Start at about 15yds from the target. When you get a 1" group, walk back 5 yds and repeat. Carry on doing this until you get to a distance from the target where you have difficulty getting all five pellets into the circle. The last distance where you had no difficulty getting a 1" group is the maximum distance that you should hunt - until your accuracy begins to improve with practice.Good luck.

    Comment by: Pat Farey     Posted on: 02 Mar 2010 at 02:32 AM

  • jst want 2 no how do i sort my bsa ultra multishot out coz wat ave done is loaded it twice n now there stuck and i cnt get my mag out aswell please can u tell me how i can sort it out thanks kyle

    Comment by: kyle     Posted on: 04 Aug 2010 at 07:34 PM

  • aup how can i sort my bsa ultra multishot out coz my friend has loaded it twice n now my slugs r stuck and i cnt get my mag out aswell so can u tell mi how i can do it please thanks kyle

    Comment by: kyle     Posted on: 04 Aug 2010 at 07:38 PM

  • ive got a .25, its the canines reproductive equiptment. if you hit it, it stays hit.period.range is a little short compared to a .22,but if youre lamping,or green laning,.25 is the way to go!. absolutly destroys beercans full of water,.. unlike a .22 which just makes holes. shockin bit of kit!!!!

    Comment by: rastus     Posted on: 13 Sep 2010 at 12:11 AM

  • i have a .22 supersport with a hawke scope, is very accurate and powerful, is easy to kill rabbit instantly

    Comment by: josh     Posted on: 09 Jul 2012 at 12:51 PM

  • In the specifications at the end of your review you give the power rating of the as 11.88 ftpound. This is the published power rating of the Meteor, for which a muzzle velocity of "maximum 600" ft/sec is claimed but the Supersport is supposed to be a more powerful gun for which 730 ft/sec is claimed (figures from the official BSA website) and for which a permit would be required in the UK. One would expect a power rating in the 20-24 joule bracket whereas the rating you give is approximately 16 joule.

    Is the gun you review a powered-down example? and if so don't you think you should state this? or is there some other explanation for the considerable difference in muzzle velocity between two 16 joule guns by the same maker and with the same barrel length?

    Comment by: Kendrick Pereira     Posted on: 10 Jan 2013 at 05:30 AM

  • Oh! and incidentally, have you reviewed the Meteor?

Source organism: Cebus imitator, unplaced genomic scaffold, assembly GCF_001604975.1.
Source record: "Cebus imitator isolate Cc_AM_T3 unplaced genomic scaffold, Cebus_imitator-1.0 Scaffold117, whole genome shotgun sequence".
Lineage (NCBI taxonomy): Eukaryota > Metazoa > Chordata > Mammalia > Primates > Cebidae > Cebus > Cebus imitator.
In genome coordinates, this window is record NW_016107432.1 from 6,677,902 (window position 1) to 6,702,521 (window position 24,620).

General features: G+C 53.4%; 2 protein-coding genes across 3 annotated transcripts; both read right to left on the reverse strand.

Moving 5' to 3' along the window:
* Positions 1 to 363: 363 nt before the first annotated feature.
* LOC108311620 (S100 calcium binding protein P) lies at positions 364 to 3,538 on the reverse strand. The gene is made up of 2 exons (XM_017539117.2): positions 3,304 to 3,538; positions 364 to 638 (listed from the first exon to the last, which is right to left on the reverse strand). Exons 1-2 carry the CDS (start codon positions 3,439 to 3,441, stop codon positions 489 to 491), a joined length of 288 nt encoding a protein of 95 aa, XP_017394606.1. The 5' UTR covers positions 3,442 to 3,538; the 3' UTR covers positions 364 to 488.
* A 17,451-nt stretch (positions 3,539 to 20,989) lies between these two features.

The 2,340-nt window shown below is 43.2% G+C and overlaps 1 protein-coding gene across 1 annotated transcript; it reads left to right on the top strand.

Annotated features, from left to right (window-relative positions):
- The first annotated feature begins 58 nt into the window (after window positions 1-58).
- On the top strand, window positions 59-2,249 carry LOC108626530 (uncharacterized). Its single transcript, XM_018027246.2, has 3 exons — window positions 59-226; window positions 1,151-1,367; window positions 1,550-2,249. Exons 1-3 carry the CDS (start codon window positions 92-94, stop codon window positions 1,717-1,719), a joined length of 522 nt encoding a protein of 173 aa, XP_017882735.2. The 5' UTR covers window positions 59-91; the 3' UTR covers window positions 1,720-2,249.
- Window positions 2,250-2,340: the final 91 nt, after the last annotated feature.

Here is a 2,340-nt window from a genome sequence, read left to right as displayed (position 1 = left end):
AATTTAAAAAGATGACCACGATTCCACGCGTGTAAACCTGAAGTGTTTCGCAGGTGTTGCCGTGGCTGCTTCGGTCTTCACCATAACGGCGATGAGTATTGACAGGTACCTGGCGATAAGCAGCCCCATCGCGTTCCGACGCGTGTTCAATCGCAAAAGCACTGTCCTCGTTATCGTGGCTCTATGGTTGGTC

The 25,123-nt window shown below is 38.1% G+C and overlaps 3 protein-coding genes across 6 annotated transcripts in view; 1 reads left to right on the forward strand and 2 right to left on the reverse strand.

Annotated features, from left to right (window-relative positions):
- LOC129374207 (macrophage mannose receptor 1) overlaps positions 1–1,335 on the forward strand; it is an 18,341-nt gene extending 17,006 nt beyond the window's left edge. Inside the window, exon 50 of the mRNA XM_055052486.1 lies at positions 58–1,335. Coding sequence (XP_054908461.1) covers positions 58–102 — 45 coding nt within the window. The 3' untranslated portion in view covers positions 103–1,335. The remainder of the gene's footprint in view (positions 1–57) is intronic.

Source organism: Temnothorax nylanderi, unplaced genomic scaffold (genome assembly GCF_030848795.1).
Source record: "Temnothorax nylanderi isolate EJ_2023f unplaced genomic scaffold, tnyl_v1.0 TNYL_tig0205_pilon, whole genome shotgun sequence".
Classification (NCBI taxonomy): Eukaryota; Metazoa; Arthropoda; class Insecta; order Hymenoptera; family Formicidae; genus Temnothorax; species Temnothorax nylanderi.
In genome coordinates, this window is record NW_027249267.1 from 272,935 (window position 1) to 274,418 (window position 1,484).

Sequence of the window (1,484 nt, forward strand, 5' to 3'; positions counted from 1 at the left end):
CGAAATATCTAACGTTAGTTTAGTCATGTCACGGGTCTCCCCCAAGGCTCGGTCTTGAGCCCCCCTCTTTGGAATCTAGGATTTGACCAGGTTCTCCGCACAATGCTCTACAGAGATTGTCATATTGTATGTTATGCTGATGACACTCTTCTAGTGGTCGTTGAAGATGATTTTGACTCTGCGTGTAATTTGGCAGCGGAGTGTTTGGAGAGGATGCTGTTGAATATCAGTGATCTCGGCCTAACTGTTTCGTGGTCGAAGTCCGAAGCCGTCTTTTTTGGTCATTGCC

Comment by: Kendrick Pereira     Posted on: 10 Jan 2013 at 05:32 AM

  • All our test air rifles, unless stated as FAC models, are UK legal limit models (under 12ft/lbs)

    For UK legal limit models the BSA figures are
    Supersport .177/4.5mm - 1000 ft/sec, 305 m/sec
    Supersport .22/5.5mm - 730 ft/sec, 240 m/sec
    Meteor .177/4.5mm - 825 ft/sec, 271 m/sec
    Meteor .22/5.5mm - 570 ft/sec, 187 m/sec
    Comet .177/4.5mm - 825 ft/sec, 271 m/sec
    Comet .22/5.5mm - 570 ft/sec, 187 m/sec
    Polaris .177/4.5mm - 1000 ft/sec, 328 m/sec
    Polaris .22/5.5mm - 722 ft/sec, 236 m/sec
    Lightning .177/4.5mm - 1000 ft/sec, 328 m/sec
    .22/5.5mm - 730 ft/sec, 240 m/sec

    A review of the BSA Meteor Mk7 can be found by typing 'BSA Meteor' into the search box on this page

    Comment by: pat farey     Posted on: 10 Jan 2013 at 03:45 PM

  • I recognise the figures you give as coming from BSA's advertising but BSA do not state that these are figures for "UK legal limit models" so it does not make sense to proffer them in the context in which you proffer them.

    The Meteor and Comet no doubt meet UK legal requirements for unlicensed guns but I question whether the other three do UNLESS POWERED DOWN to about 16 joule.

    I notice that the Supersport is advertised on an international website as a 24 joule model (.177 calibre) and the figures you quote sit very comfortably with this power rating. My own conjectural calculations - I do not know what pellet mass is envisaged - had the gun necessarily somewhere around this power rating with the .22 and .25 at around 26 and 27 joules with 15.43 and 18.? grain pellets respectively. I got these pellet weights from BSA's website, assumig that they would use their own products throughout but of course there is conjecture in this still (which of their own pellets would they have used?).

    If the expression "legal limit models" means anything at all it means that the makers have powered the piece as strongly as they dare to without risking transgressing the regulations. One expects these models to have ratings somewhere around 11 ft/lb. Less would fail to meet reasonable expectations aroused in prospective customers' minds. Much more would be sailing uncomfortably close to the wind. So is the Meteor reviewed elsewhere in these reviews a "legal linit model" at the reported 8.9 ft/lb? I do not think so. But BSA's advertised figure of 560 fps does sit comfortably with an 11 ft/lb rating. So was even this review gun a powered down example?

    Comment by: Kendrick Pereira     Posted on: 18 Jan 2013 at 02:23 AM

  • Hi Kendrick

    The figures quoted in this article are actual results from chrono tests done by the author on an 'off the shelf' UK legal limit model. This is the case with the vast majority of airgun reviews on this site. We very rarely use manufacturers' figures in tests - except in special circumstances - but when we do we state that fact.

    When we (the magazine) say that an airgun is 'a legal limit model' it just means that it is below or within 12ft/lbs of muzzle energy allowed in UK law for non-licensed air rifles.

    If an air rifle is above the UK legal limit we state that it is an FAC rated airgun.

    I can't vouch for BSA's own figures, I only quoted them in my reply (for all readers benefit) because you raised the point of their official figures. If you want to know more about the pellet weights/brands used to arrive at BSA's own figures, you will have to contact BSA.

    Hope this helps

    Pat

    Comment by: pat farey     Posted on: 18 Jan 2013 at 04:40 PM

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BSA Guns Ltd Supersport
BSA Guns Ltd Supersport
BSA Guns Ltd Supersport
BSA Guns Ltd Supersport
BSA Guns Ltd Supersport
BSA Guns Ltd Supersport
BSA Guns Ltd Supersport
BSA Guns Ltd Supersport
BSA Guns Ltd Supersport